Sam Linkins was the first student to tweet during our #911thread collective history and, the way I see it, she struck at the core of the whole project.
In other words, “This is my memory and the image associated with it. How about you?” There were many themes in our discussion, but this reliving of personal memory and personal imagery during the attack was a dominant, reoccurring facet of the thread. (So much so, in fact, that it served as the inspiration for my own collective narrative project. See more examples there.)
Throughout the rest of the discussion, participants mostly limited their tweets to sharing some sort of information about themselves. Posts that mentioned someone else usually focused on a member of that person’s innermost circle; explaining terrorism to a son, for example.
That’s not to say this was a selfish exercise. It’s just that 9/11, whether or not you had an actual connection to its victims, is an extremely personal memory. When given a chance to talk about it, as we had in the #911thread, we chose to mostly talk about ourselves… where we were, how we felt, what we saw.
This is reminiscent of the Holzer reading and the idea of collective authorship, as well as the collaborative process, which Prof. Packer described as, “brief fragments of ideas, memories, stories, are written as part of a stream of writings emanating from multiple voices.” As individuals, we’re saying, “This is my truth, my memory.” As those individual memories start piling up, a narrative emerges. Most of us where in school. All of us were glued to the television. Many of us described the event with the word “shock.” And we all still have questions. This was the element of the discussion I found most interesting that day: For all our differences, our recollections of 9/11 are remarkably similar.
What’s more, we all have 9/11 imagery burned into memory. “The images most seared in my mind are the people jumping down,” tweeted Jenni Jarventaus. “The images of the people covered in dust were unreal,” said Theresa Sazama. Sharon Coviak was (and likely still is) “shocked at the enormity & awestruck at the sight of the massive towers collapsing.” She then shared one of the countless “too real to be real” images from that day, which many other #911thread authors did as well:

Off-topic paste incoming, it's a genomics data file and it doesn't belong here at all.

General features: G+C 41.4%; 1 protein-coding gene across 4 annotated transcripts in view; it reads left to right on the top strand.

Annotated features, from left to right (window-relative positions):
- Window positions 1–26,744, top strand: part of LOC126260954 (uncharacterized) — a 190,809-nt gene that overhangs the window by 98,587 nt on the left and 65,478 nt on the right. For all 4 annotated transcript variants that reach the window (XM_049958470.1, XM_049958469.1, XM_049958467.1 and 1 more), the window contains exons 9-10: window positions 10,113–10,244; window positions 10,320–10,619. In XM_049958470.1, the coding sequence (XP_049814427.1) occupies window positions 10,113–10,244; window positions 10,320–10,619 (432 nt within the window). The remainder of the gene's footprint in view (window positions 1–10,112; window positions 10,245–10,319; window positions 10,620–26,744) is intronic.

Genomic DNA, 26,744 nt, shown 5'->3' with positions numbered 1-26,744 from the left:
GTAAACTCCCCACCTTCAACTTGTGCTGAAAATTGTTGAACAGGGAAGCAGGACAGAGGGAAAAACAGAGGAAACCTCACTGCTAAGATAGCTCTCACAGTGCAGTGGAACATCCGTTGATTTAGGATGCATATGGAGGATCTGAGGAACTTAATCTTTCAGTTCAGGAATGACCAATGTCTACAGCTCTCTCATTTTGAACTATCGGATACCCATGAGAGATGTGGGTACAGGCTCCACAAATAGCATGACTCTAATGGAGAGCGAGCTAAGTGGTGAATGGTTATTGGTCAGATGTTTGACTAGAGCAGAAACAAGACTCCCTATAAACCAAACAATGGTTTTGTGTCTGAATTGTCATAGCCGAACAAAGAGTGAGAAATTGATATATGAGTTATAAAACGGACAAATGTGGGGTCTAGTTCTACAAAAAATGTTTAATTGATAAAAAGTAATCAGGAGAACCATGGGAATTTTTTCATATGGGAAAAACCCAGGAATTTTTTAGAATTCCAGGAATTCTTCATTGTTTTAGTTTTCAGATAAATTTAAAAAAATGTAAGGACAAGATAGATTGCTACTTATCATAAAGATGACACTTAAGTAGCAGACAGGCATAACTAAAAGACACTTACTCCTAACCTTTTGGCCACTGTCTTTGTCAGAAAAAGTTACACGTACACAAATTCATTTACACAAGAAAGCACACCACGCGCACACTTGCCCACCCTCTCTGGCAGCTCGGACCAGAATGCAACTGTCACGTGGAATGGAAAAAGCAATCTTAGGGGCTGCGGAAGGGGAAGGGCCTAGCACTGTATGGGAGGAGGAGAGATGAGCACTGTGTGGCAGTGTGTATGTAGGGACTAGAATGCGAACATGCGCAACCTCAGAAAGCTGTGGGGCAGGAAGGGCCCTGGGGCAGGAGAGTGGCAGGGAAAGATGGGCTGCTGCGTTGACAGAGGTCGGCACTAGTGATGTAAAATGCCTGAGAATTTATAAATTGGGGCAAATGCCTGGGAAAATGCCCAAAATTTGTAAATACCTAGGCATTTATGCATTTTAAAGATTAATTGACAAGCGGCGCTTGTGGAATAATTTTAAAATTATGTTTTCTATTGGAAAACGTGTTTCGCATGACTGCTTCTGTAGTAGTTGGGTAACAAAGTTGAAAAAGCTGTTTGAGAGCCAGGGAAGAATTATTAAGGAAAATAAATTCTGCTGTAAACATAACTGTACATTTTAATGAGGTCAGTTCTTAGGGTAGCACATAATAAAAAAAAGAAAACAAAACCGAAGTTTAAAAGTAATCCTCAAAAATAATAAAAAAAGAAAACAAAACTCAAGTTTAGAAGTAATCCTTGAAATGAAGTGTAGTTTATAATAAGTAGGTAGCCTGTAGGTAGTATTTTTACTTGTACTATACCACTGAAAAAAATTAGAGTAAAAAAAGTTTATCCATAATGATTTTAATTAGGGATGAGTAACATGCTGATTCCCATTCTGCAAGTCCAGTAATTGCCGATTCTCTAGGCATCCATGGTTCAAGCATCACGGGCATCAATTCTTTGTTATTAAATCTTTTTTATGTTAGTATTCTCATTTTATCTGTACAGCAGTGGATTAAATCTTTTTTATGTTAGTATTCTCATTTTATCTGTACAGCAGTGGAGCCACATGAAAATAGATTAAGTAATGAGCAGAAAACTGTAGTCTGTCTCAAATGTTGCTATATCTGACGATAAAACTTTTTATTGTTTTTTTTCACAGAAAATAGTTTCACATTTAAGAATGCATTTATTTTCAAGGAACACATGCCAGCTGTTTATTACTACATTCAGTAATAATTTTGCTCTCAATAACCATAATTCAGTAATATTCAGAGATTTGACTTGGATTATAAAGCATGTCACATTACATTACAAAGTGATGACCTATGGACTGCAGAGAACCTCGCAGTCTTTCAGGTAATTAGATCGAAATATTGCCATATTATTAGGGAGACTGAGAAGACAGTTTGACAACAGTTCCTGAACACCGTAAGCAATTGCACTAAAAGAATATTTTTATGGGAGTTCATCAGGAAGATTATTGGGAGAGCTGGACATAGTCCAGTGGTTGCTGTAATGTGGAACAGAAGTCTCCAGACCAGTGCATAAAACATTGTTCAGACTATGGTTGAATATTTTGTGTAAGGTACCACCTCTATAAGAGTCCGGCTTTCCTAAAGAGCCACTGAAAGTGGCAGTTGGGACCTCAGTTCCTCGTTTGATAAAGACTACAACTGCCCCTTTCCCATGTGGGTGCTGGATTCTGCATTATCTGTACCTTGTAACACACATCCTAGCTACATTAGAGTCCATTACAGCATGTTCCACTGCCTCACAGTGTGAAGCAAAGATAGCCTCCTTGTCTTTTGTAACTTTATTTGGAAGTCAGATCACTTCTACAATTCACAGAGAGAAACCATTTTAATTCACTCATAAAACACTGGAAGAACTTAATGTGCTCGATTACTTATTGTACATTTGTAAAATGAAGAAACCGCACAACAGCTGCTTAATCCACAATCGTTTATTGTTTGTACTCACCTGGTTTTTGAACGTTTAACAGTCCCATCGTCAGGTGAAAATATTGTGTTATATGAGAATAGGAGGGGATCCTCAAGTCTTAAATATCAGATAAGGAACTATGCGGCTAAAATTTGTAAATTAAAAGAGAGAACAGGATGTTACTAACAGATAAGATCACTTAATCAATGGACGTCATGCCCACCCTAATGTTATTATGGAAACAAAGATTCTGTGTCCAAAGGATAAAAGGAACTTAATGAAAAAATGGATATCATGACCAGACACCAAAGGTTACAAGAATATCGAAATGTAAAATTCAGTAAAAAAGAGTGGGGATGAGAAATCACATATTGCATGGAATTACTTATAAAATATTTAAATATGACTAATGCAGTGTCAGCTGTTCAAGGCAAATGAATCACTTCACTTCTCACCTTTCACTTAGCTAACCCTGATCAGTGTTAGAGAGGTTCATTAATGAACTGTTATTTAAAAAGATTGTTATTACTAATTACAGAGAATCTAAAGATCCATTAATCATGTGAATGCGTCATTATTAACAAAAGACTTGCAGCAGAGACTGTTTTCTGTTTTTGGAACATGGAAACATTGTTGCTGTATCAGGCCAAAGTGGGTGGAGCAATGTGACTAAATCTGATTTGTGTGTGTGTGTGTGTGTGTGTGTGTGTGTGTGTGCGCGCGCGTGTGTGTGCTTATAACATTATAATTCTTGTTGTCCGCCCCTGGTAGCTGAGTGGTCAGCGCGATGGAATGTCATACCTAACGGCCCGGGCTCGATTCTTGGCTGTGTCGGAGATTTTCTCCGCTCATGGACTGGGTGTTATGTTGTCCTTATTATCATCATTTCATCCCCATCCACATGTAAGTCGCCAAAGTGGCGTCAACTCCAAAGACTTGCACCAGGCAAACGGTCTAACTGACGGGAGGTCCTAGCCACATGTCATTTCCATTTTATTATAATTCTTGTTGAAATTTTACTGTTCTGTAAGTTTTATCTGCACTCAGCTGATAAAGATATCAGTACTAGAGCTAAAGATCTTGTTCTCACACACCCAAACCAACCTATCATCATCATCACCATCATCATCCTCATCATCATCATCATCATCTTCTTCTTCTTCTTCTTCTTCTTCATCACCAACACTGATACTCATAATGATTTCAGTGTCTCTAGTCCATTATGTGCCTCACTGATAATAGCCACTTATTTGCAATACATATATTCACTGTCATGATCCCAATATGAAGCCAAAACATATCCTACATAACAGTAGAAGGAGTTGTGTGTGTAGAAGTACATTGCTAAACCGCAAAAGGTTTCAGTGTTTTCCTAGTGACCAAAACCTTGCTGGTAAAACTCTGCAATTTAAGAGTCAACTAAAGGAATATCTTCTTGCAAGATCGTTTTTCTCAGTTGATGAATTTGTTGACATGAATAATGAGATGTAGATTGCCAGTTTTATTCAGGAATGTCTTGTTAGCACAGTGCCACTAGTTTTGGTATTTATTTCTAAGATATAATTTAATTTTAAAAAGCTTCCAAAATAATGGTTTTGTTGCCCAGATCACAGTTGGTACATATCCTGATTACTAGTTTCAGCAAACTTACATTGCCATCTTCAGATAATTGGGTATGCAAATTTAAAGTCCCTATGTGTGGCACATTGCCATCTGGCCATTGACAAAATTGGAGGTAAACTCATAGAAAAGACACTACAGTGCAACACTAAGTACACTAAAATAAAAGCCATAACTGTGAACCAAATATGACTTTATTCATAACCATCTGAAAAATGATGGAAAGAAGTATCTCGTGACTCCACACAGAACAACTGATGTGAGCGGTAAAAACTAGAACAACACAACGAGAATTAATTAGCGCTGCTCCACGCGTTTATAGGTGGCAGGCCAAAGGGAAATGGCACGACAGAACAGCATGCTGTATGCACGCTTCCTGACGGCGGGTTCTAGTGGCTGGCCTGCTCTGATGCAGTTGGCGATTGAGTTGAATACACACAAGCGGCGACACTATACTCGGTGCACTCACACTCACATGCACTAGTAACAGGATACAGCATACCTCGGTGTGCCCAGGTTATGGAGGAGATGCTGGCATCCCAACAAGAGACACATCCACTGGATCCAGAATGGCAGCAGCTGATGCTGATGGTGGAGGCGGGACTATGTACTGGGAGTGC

“The New York events have radicalized the relation of images to reality,” wrote Baudrillard. “the image consumes the event, that is, it absorbs the latter and gives it back as consumer goods.” 10 years later, all those images are more real, more present than the terrorists that caused them, the beliefs they died for, or the victims themselves. We turn to them to refresh our memory, not the victims families or the terrorist co-conspirators.
In my opinion, 9/11 in general and certainly the #911thread was an amalgamation of Bauldrillard’s notion of image radicalization and the themes of collective authorship we’ve been exploring in class. In other words, no one person can describe the event in it’s totality. Rather, it’s a cobblestoning of personal anecdotes… little imperfect bricks that tend to look alike that eventually build a wall of narrative. And the binding agent of this wall is imagery — pictures and screenshots that are personal but at the same time shared among us all, critical to our recollection of the event.
Is this story telling of the future? I’m not entirely convinced it is. I think our minds are more wired for linear narratives, and if I was looking to get “the story” on 9/11, I would look many places before Twitter hashtags about the attacks. But I think that is does serve a purpose. We’re social beings that crave connections with each other. By sharing our experiences this way, we’re all but forced to gain further perspective on the subject of our collective narrative, and that particular kind of perspective is harder to garner from a traditional narrative.